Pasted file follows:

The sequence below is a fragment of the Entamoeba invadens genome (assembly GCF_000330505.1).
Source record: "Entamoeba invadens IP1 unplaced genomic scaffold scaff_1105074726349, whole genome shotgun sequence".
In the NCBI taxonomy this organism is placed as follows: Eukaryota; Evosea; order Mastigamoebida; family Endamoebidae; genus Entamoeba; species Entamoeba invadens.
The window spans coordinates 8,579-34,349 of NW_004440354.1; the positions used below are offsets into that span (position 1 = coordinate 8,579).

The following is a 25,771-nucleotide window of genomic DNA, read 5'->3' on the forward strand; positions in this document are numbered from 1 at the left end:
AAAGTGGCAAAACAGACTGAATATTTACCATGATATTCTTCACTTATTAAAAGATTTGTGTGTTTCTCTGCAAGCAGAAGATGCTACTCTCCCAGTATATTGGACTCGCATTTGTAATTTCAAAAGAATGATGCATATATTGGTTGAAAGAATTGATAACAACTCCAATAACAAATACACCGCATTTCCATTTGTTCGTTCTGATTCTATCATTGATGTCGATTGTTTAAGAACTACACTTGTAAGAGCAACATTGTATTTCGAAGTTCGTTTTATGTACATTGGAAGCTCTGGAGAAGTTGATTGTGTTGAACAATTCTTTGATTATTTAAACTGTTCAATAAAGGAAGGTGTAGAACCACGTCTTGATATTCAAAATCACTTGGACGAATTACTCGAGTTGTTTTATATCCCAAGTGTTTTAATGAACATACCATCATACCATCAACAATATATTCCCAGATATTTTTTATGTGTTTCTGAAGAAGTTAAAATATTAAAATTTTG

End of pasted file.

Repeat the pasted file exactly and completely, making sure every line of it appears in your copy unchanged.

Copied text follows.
The sequence below is a fragment of the Entamoeba invadens genome (assembly GCF_000330505.1).
Source record: "Entamoeba invadens IP1 unplaced genomic scaffold scaff_1105074726349, whole genome shotgun sequence".
In the NCBI taxonomy this organism is placed as follows: Eukaryota; Evosea; order Mastigamoebida; family Endamoebidae; genus Entamoeba; species Entamoeba invadens.
The window spans coordinates 8,579-34,349 of NW_004440354.1; the positions used below are offsets into that span (position 1 = coordinate 8,579).

The following is a 25,771-nucleotide window of genomic DNA, read 5'->3' on the forward strand; positions in this document are numbered from 1 at the left end:
AAAGTGGCAAAACAGACTGAATATTTACCATGATATTCTTCACTTATTAAAAGATTTGTGTGTTTCTCTGCAAGCAGAAGATGCTACTCTCCCAGTATATTGGACTCGCATTTGTAATTTCAAAAGAATGATGCATATATTGGTTGAAAGAATTGATAACAACTCCAATAACAAATACACCGCATTTCCATTTGTTCGTTCTGATTCTATCATTGATGTCGATTGTTTAAGAACTACACTTGTAAGAGCAACATTGTATTTCGAAGTTCGTTTTATGTACATTGGAAGCTCTGGAGAAGTTGATTGTGTTGAACAATTCTTTGATTATTTAAACTGTTCAATAAAGGAAGGTGTAGAACCACGTCTTGATATTCAAAATCACTTGGACGAATTACTCGAGTTGTTTTATATCCCAAGTGTTTTAATGAACATACCATCATACCATCAACAATATATTCCCAGATATTTTTTATGTGTTTCTGAAGAAGTTAAAATATTAAAATTTTG